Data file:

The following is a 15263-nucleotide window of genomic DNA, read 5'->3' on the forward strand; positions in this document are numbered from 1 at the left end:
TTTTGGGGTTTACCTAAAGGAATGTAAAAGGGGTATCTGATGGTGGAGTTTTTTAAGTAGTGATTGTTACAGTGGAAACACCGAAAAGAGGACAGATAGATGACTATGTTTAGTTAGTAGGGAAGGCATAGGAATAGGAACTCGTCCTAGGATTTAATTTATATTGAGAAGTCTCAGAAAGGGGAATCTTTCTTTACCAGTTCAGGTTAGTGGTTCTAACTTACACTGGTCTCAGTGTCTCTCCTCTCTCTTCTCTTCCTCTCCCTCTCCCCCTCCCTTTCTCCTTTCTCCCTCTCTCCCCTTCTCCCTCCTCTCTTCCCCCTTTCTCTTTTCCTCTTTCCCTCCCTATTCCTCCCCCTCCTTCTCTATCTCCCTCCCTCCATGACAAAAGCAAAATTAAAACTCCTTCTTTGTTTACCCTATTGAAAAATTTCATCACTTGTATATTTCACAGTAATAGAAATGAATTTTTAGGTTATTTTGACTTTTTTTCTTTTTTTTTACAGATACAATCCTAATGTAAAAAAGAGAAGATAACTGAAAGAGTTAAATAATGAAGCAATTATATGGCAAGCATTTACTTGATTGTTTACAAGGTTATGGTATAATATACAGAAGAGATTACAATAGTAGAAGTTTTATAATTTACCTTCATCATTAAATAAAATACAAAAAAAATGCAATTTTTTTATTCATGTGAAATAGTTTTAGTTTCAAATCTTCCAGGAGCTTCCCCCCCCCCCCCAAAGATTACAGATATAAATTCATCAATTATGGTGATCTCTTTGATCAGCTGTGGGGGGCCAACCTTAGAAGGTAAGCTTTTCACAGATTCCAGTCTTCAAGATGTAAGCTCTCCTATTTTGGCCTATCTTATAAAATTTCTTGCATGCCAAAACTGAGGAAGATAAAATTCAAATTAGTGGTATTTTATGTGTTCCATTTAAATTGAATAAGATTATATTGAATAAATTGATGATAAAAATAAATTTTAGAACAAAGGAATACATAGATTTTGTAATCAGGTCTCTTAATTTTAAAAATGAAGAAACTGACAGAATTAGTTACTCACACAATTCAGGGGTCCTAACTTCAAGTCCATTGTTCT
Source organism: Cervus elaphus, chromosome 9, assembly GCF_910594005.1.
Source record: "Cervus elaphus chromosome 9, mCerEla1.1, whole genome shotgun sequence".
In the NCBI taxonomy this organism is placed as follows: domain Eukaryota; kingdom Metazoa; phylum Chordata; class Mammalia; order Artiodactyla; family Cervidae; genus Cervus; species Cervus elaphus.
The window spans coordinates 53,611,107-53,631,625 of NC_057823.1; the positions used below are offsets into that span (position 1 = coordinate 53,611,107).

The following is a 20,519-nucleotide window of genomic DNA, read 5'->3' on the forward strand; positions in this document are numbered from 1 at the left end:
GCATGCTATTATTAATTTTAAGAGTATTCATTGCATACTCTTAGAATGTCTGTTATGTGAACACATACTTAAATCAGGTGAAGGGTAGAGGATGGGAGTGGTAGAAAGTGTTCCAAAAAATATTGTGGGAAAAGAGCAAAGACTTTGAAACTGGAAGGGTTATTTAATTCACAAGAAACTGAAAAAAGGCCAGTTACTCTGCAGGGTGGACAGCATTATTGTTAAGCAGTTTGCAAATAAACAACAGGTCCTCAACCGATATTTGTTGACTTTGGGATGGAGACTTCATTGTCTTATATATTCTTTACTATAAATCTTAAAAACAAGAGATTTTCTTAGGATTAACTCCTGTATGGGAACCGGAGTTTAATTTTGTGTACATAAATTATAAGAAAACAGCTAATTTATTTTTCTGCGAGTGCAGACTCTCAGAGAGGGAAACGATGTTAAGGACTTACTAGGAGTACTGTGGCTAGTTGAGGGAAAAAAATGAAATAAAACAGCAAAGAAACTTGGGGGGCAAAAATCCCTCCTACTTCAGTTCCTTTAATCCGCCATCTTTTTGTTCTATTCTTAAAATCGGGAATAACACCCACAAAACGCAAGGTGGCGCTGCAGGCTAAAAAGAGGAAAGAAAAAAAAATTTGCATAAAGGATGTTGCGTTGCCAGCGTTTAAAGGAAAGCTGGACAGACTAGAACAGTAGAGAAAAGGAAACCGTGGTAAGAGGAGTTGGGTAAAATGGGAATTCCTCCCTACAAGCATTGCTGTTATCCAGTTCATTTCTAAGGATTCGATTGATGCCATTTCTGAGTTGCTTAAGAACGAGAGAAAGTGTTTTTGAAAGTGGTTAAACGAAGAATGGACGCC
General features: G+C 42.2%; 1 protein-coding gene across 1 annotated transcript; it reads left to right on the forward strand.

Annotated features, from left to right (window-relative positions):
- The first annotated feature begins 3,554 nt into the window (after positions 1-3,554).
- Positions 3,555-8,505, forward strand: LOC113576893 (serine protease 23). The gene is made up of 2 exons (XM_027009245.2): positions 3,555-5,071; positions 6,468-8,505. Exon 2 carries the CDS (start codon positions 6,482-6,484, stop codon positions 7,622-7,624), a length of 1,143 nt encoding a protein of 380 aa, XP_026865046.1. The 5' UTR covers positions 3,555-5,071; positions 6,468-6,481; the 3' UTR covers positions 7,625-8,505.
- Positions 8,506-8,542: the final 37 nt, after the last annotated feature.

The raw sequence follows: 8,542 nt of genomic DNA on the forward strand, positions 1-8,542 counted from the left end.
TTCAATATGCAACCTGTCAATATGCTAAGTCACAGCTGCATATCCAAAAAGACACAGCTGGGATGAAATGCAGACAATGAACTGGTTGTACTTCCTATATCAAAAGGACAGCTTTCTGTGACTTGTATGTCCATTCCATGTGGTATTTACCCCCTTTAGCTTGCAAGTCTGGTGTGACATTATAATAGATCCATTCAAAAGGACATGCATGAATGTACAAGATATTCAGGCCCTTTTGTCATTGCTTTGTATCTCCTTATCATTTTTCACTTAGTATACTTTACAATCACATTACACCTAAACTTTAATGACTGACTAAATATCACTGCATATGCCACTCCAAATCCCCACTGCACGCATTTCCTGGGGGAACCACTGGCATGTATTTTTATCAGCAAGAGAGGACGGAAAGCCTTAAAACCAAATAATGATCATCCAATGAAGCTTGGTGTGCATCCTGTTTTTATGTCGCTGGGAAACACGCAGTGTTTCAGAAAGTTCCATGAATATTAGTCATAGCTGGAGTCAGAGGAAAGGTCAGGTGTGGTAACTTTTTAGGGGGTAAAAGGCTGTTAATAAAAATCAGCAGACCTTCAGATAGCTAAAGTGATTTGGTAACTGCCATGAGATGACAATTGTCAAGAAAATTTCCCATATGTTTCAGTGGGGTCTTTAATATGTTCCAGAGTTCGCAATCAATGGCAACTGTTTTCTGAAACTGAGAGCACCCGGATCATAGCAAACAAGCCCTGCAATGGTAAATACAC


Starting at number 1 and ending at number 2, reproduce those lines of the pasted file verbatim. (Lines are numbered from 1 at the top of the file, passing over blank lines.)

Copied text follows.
The following is a 15263-nucleotide window of genomic DNA, read 5'->3' on the forward strand; positions in this document are numbered from 1 at the left end:
TTTTGGGGTTTACCTAAAGGAATGTAAAAGGGGTATCTGATGGTGGAGTTTTTTAAGTAGTGATTGTTACAGTGGAAACACCGAAAAGAGGACAGATAGATGACTATGTTTAGTTAGTAGGGAAGGCATAGGAATAGGAACTCGTCCTAGGATTTAATTTATATTGAGAAGTCTCAGAAAGGGGAATCTTTCTTTACCAGTTCAGGTTAGTGGTTCTAACTTACACTGGTCTCAGTGTCTCTCCTCTCTCTTCTCTTCCTCTCCCTCTCCCCCTCCCTTTCTCCTTTCTCCCTCTCTCCCCTTCTCCCTCCTCTCTTCCCCCTTTCTCTTTTCCTCTTTCCCTCCCTATTCCTCCCCCTCCTTCTCTATCTCCCTCCCTCCATGACAAAAGCAAAATTAAAACTCCTTCTTTGTTTACCCTATTGAAAAATTTCATCACTTGTATATTTCACAGTAATAGAAATGAATTTTTAGGTTATTTTGACTTTTTTTCTTTTTTTTTACAGATACAATCCTAATGTAAAAAAGAGAAGATAACTGAAAGAGTTAAATAATGAAGCAATTATATGGCAAGCATTTACTTGATTGTTTACAAGGTTATGGTATAATATACAGAAGAGATTACAATAGTAGAAGTTTTATAATTTACCTTCATCATTAAATAAAATACAAAAAAAATGCAATTTTTTTATTCATGTGAAATAGTTTTAGTTTCAAATCTTCCAGGAGCTTCCCCCCCCCCCCCAAAGATTACAGATATAAATTCATCAATTATGGTGATCTCTTTGATCAGCTGTGGGGGGCCAACCTTAGAAGGTAAGCTTTTCACAGATTCCAGTCTTCAAGATGTAAGCTCTCCTATTTTGGCCTATCTTATAAAATTTCTTGCATGCCAAAACTGAGGAAGATAAAATTCAAATTAGTGGTATTTTATGTGTTCCATTTAAATTGAATAAGATTATATTGAATAAATTGATGATAAAAATAAATTTTAGAACAAAGGAATACATAGATTTTGTAATCAGGTCTCTTAATTTTAAAAATGAAGAAACTGACAGAATTAGTTACTCACACAATTCAGGGGTCCTAACTTCAAGTCCATTGTTCT